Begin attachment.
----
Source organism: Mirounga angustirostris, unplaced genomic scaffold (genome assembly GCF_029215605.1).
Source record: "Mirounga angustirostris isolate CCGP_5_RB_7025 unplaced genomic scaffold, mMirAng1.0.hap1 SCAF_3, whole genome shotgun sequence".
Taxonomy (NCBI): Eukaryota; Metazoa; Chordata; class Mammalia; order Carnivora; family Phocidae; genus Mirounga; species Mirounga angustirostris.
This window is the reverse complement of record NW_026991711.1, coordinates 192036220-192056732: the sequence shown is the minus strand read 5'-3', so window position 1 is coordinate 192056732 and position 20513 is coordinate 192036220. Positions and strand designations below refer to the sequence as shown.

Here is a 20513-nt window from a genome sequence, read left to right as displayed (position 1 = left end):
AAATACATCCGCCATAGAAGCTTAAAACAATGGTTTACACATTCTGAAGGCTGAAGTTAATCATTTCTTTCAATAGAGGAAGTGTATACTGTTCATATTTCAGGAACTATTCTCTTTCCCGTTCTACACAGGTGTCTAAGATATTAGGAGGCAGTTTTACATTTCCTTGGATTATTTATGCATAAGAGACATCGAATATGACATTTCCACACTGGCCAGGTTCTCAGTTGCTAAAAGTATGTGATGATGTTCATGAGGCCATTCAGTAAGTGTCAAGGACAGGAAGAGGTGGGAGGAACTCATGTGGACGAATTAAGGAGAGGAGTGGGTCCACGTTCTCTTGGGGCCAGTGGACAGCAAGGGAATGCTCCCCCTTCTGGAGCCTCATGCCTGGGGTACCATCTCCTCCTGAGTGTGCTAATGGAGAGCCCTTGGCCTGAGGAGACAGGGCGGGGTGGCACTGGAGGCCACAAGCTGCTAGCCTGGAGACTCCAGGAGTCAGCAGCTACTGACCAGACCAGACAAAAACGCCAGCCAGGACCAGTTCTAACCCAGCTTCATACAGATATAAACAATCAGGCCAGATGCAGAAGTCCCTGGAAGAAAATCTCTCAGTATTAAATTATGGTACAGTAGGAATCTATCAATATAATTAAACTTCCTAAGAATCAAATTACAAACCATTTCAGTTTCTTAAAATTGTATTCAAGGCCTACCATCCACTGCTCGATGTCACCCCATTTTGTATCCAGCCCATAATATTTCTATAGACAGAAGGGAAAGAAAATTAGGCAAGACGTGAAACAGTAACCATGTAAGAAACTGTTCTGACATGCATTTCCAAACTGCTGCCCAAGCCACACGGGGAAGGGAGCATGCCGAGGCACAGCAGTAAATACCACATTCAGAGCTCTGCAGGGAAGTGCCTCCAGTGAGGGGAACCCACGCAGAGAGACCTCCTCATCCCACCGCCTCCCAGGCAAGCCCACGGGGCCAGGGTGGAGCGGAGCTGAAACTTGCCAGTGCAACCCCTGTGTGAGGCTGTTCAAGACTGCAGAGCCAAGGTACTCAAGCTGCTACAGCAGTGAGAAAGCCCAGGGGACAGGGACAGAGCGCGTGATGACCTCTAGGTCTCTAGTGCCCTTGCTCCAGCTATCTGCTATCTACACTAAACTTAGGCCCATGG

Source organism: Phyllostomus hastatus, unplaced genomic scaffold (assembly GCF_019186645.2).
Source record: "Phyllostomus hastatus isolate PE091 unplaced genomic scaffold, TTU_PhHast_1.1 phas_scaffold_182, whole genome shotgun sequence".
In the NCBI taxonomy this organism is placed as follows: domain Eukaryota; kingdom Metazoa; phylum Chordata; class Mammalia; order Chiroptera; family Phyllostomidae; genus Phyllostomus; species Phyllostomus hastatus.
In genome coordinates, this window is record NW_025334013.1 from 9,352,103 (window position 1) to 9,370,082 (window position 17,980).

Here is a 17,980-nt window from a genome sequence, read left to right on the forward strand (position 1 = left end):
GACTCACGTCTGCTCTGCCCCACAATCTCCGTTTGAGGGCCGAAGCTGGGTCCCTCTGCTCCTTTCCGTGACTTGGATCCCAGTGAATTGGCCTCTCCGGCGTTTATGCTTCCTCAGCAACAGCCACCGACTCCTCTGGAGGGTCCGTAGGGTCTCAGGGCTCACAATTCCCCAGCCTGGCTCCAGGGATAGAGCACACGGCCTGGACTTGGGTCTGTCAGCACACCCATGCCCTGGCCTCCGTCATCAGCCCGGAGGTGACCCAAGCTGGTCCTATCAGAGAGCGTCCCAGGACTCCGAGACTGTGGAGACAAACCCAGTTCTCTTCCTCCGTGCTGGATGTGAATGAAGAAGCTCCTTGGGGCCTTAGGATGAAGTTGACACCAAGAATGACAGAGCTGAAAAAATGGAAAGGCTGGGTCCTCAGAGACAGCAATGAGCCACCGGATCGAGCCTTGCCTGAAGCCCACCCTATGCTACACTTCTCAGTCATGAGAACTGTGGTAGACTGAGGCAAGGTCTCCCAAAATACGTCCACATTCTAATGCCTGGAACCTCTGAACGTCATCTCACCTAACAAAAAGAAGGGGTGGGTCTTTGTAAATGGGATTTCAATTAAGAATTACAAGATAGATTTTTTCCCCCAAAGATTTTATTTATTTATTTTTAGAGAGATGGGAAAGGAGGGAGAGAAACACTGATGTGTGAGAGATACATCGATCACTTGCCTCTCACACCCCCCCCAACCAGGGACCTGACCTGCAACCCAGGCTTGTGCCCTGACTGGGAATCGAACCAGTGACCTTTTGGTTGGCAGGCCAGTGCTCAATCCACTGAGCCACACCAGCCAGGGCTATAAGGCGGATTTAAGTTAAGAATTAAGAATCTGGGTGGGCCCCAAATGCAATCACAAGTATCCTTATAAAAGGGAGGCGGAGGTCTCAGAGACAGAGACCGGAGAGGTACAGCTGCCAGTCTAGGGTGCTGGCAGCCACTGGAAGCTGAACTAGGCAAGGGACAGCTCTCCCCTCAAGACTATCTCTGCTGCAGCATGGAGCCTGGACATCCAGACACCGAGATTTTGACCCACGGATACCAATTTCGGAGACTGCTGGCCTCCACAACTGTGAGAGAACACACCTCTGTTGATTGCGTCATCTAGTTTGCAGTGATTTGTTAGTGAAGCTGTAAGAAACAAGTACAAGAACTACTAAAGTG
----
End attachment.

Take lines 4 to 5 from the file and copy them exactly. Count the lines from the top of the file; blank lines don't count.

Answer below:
This window is the reverse complement of record NW_026991711.1, coordinates 192036220-192056732: the sequence shown is the minus strand read 5'-3', so window position 1 is coordinate 192056732 and position 20513 is coordinate 192036220. Positions and strand designations below refer to the sequence as shown.

Here is a 20513-nt window from a genome sequence, read left to right as displayed (position 1 = left end):